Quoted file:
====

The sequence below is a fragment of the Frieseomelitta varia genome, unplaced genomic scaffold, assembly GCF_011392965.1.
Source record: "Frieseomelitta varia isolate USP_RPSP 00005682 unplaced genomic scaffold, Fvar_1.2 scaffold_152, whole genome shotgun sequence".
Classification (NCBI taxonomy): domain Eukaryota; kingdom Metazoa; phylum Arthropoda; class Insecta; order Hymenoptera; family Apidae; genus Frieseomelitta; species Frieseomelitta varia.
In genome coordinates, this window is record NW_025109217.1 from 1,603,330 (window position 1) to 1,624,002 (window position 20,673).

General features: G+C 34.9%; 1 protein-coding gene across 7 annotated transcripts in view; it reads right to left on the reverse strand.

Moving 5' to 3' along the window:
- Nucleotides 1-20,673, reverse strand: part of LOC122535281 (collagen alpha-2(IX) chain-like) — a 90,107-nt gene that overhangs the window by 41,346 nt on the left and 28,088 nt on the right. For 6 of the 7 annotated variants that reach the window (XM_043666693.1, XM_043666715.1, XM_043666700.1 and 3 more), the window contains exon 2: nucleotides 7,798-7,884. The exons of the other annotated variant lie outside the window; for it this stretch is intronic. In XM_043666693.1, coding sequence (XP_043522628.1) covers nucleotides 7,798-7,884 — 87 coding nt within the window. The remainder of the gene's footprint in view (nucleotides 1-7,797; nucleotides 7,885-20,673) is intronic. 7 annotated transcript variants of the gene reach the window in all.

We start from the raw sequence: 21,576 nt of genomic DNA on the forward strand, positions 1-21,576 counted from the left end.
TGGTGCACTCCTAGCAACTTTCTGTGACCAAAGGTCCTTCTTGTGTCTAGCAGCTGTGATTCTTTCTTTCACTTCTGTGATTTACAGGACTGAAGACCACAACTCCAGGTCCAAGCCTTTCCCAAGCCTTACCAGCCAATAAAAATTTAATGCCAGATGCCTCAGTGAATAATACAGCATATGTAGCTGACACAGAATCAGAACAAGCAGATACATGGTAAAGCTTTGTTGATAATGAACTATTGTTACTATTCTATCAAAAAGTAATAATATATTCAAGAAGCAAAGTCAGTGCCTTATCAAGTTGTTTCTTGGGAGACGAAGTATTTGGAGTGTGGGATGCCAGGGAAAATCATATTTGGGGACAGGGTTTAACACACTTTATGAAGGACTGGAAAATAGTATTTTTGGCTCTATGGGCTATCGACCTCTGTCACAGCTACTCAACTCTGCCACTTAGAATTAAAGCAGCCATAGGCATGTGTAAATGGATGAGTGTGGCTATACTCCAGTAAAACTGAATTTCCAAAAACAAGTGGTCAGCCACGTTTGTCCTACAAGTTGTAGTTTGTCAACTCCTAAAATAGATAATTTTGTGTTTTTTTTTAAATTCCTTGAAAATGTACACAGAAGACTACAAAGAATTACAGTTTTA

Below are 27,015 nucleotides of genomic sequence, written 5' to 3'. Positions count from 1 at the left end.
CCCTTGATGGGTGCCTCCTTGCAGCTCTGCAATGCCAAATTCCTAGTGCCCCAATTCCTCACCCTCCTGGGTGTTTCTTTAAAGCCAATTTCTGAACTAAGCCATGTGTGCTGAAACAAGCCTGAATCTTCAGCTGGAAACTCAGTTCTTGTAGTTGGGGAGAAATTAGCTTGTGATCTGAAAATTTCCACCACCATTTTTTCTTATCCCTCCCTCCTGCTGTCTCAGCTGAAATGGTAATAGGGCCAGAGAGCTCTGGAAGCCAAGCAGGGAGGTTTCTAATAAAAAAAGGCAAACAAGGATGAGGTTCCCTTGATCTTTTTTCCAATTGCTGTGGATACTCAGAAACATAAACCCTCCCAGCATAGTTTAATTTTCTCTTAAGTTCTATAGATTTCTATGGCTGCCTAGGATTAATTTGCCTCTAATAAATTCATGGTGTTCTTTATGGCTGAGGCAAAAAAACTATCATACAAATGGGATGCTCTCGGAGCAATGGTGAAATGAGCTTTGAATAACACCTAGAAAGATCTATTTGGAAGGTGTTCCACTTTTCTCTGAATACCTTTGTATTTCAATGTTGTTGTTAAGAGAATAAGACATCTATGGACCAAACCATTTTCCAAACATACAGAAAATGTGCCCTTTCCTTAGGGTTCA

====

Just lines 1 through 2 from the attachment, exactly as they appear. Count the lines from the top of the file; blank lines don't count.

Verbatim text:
The sequence below is a fragment of the Frieseomelitta varia genome, unplaced genomic scaffold, assembly GCF_011392965.1.
Source record: "Frieseomelitta varia isolate USP_RPSP 00005682 unplaced genomic scaffold, Fvar_1.2 scaffold_152, whole genome shotgun sequence".